Mattingly pitches Hornets into section final
Tosses shutout versus Braves in 3A South Region playoffs
Keyshawn Brown was speechless when asked to assess the performance of teammate and starting pitcher Terry Mattingly, who turned in a stellar outing to help the Hornets defeat host Chopticon 1-0 in a Class 3A South Section II semifinal matchup on Saturday.
Mattingly, who transferred from Leonardtown, surrendered two hits and struck out seven in six shutout innings to hold the Braves to their season-low offensive output.
All of which had Brown at a loss for words.
“He did … oh my god … there’s no words for it,” said Brown, who drove in the eventual winning run on a slow rolling infield hit in the sixth. “He did awesome.”
The fifth-seeded Hornets (6-14 overall), which defeated fourth-seeded St. Charles in the section quarterfinals on Thursday to advance to play Chopticon on Saturday, played Huntingtown in the Section II final on Tuesday. The second-seeded Hurricanes earned their berth following a 9-4 win over third-seeded Northern. Tuesday’s winner advances to the region final on Friday.
“I told them, ‘Now is the time to get hot,’” Great Mills head coach Kevin Rodgers said. “They’re just playing hard and Chopticon’s a really good team. I expected us to have to score 15, 16 runs [to have a chance] because they score a ton of runs. I love watching these guys play and they’re having fun and that’s all you can ask for at this time.”
“I’ve known this team has had it in them the whole year, we just haven’t put it together and today we did,” Great Mills first baseman Robby Hamilton said. “We have a lot of talent, we just have to get communication throughout the team and today we did.”
The top-seeded Braves ended the season at 12-7.
“I think regular sea-
son-wise we had a good year,” Chopticon assistant coach David Sapp said. “Obviously this isn’t the way you want to end it, but all the credit to Great Mills. They did a great job and they came out here and beat us in a baseball game and that happens. I believe once the kids see the big picture after this settles in and they take what we taught them, not only as players but as young men, and carry this on and that’s all you can hope for.”
“I’m proud of this whole team for everything we accomplished and fighting hard every game,” Chopticon senior second base-
man Kyle McAllister said. “We did the best we could.”
But there was only so much the Braves could do against Mattingly, who retired 7 of 8 batters early and held the Braves to 0 for 9 with runners in scoring position.
“I wanted to pound the strike zone,” said Mattingly, who was lifted following the sixth inning after reaching his 107-pitch limit. “[The defense] played a heck of a game. All I wanted was outs and groundballs, and they did what they had to do.”
“He was on fire today,” Rodgers said. “He threw pitches for strikes and they just weren’t putting good wood on the ball. He had it today. He came out and walked the first batter, but he got out of that inning and that was huge. After
that he was just picking it up and he was throwing just as hard at 100 pitches as he was in the beginning of the game.”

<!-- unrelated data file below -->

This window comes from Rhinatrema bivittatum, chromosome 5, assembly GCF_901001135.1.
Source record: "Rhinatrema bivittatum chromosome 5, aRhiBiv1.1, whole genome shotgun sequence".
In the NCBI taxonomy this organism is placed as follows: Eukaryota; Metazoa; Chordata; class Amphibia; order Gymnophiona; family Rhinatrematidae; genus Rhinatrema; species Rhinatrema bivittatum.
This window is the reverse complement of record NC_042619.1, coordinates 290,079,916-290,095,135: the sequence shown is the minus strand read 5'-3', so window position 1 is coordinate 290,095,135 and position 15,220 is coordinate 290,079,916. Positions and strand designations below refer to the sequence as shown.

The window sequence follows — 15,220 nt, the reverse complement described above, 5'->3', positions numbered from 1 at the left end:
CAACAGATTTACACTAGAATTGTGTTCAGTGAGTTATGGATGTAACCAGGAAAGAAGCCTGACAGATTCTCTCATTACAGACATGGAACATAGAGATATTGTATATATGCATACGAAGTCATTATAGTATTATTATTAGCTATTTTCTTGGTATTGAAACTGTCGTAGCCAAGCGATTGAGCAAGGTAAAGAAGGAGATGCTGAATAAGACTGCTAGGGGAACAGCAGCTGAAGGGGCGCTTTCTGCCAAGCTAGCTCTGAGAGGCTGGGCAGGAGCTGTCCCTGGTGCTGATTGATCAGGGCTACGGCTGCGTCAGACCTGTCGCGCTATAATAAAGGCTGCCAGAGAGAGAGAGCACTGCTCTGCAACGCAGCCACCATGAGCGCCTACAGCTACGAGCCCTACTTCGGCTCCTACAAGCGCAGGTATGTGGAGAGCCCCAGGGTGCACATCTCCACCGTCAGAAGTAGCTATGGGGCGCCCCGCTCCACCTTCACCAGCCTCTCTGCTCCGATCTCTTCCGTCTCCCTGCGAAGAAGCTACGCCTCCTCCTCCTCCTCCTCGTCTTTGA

Sapp added: “I think we just got away from our approach a little bit. Some guys were overanxious, some guys were tentative at the plate, but he did a great job of mixing up his pitches and he got some good defensive plays from his defense and that turns into a very good game by him.”
Chopticon left six runners on base, all of them in scoring position and had its best chance to score in the fourth but Garrett Pullium was thrown out at the plate by center fielder Brown.
“He wants you to run,” Rodgers said of Brown, who has 12 assists this season.
In the fifth, Scott Cameron lashed a two-out triple over the head of Brown, but Charles Burroughs grounded out to short.
“That’s the best we’ve played defensively all season,” Rodgers said.
“We were hitting the ball, we just couldn’t come [through] in the clutch when we needed to when we had runners in scoring position,” McAllister said. “We got some hits off of [Mattingly], just not when we needed to. We could have hit better.”
Great Mills scored the only run of the game when Chase O’Dell reached on a one-out error, stole second, went to third when the throw sailed into center field and scored on Brown’s slow roller to the hole at shortstop.
“I didn’t try to do too
much with the ball, I just wanted to put it in play,” Brown said. “When I hit it I didn’t hit it hard, so I was hoping it would get through and it did and got the run home. There was one out at the time so I just wanted to make sure they couldn’t turn the double play.”
The Hornets had a chance to open the scoring in the second when Brown scored on a sacrifice fly to center field, but it was ruled he left the bag early and the Braves escaped after the 8-2-5 inning-ending double play.
“I kind of saw he left a bit early,” said Hamilton, who was thrown out at the plate in the next inning. “[But] I wasn’t scared because I knew we had it in us. I was confident all the way through.”
Hunter Davis came on to throw the seventh and retired the Braves in order.
“He did a great job,” Rodgers said. “He’s a little guy, he’s left-handed and he throws strikes. He keeps the ball down and he looked like he was throwing 20 [miles per hour] after seeing Mattingly.”
Elijah Tydings allowed six hits and struck out four in 5 2/3 innings for the Braves. Jordan Faunce came on in relief and struck out three and walked one.
“Defense and pitching you can’t ask for much more out of your team,” Sapp said. “We gave up one run and [Tydings] was upset with the result, but I thought he did a great job and Jordan did a great job as well [in relief]. Our defense played fine.”
Great Mills’ Terry Mattingly allowed two hits and struck out seven in six innings during the Hornets’ Class 3A South Region Section II semifinal game on Saturday.